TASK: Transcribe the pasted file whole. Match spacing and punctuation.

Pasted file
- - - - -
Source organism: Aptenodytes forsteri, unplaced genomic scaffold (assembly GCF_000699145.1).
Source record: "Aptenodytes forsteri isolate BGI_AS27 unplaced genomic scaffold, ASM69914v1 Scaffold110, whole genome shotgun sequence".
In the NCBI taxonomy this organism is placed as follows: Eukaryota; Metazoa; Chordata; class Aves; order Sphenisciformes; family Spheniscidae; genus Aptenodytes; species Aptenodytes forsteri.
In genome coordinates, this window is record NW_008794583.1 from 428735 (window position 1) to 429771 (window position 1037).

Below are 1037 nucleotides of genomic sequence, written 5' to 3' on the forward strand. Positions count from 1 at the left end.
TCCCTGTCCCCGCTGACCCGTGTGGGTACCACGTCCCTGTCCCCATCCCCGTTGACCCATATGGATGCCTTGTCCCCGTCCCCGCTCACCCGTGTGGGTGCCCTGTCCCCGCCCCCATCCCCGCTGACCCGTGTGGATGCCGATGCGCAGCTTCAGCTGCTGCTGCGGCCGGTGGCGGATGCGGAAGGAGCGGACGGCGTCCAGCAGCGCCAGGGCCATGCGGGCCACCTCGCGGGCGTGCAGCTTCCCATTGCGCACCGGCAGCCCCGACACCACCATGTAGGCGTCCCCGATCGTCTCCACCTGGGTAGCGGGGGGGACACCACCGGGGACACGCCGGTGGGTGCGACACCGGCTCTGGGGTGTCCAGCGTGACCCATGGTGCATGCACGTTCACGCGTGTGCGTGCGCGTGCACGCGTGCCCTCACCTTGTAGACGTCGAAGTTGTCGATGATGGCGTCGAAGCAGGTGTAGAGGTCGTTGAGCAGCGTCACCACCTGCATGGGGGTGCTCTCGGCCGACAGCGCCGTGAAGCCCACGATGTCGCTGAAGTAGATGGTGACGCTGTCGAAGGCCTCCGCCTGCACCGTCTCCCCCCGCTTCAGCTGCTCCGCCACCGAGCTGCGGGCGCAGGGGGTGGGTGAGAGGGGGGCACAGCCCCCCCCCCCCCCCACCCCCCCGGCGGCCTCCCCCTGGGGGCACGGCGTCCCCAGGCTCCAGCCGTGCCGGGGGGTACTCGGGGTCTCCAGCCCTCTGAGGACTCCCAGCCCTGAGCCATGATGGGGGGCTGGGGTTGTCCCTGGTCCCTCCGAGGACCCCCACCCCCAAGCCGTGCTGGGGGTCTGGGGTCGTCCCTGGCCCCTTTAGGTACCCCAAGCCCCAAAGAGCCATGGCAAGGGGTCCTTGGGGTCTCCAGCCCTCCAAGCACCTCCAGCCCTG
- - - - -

Source organism: Aptenodytes forsteri, unplaced genomic scaffold (assembly GCF_000699145.1).
Source record: "Aptenodytes forsteri isolate BGI_AS27 unplaced genomic scaffold, ASM69914v1 Scaffold110, whole genome shotgun sequence".
In the NCBI taxonomy this organism is placed as follows: Eukaryota; Metazoa; Chordata; class Aves; order Sphenisciformes; family Spheniscidae; genus Aptenodytes; species Aptenodytes forsteri.
In genome coordinates, this window is record NW_008794583.1 from 428735 (window position 1) to 429771 (window position 1037).

Below are 1037 nucleotides of genomic sequence, written 5' to 3' on the forward strand. Positions count from 1 at the left end.
TCCCTGTCCCCGCTGACCCGTGTGGGTACCACGTCCCTGTCCCCATCCCCGTTGACCCATATGGATGCCTTGTCCCCGTCCCCGCTCACCCGTGTGGGTGCCCTGTCCCCGCCCCCATCCCCGCTGACCCGTGTGGATGCCGATGCGCAGCTTCAGCTGCTGCTGCGGCCGGTGGCGGATGCGGAAGGAGCGGACGGCGTCCAGCAGCGCCAGGGCCATGCGGGCCACCTCGCGGGCGTGCAGCTTCCCATTGCGCACCGGCAGCCCCGACACCACCATGTAGGCGTCCCCGATCGTCTCCACCTGGGTAGCGGGGGGGACACCACCGGGGACACGCCGGTGGGTGCGACACCGGCTCTGGGGTGTCCAGCGTGACCCATGGTGCATGCACGTTCACGCGTGTGCGTGCGCGTGCACGCGTGCCCTCACCTTGTAGACGTCGAAGTTGTCGATGATGGCGTCGAAGCAGGTGTAGAGGTCGTTGAGCAGCGTCACCACCTGCATGGGGGTGCTCTCGGCCGACAGCGCCGTGAAGCCCACGATGTCGCTGAAGTAGATGGTGACGCTGTCGAAGGCCTCCGCCTGCACCGTCTCCCCCCGCTTCAGCTGCTCCGCCACCGAGCTGCGGGCGCAGGGGGTGGGTGAGAGGGGGGCACAGCCCCCCCCCCCCCCCACCCCCCCGGCGGCCTCCCCCTGGGGGCACGGCGTCCCCAGGCTCCAGCCGTGCCGGGGGGTACTCGGGGTCTCCAGCCCTCTGAGGACTCCCAGCCCTGAGCCATGATGGGGGGCTGGGGTTGTCCCTGGTCCCTCCGAGGACCCCCACCCCCAAGCCGTGCTGGGGGTCTGGGGTCGTCCCTGGCCCCTTTAGGTACCCCAAGCCCCAAAGAGCCATGGCAAGGGGTCCTTGGGGTCTCCAGCCCTCCAAGCACCTCCAGCCCTG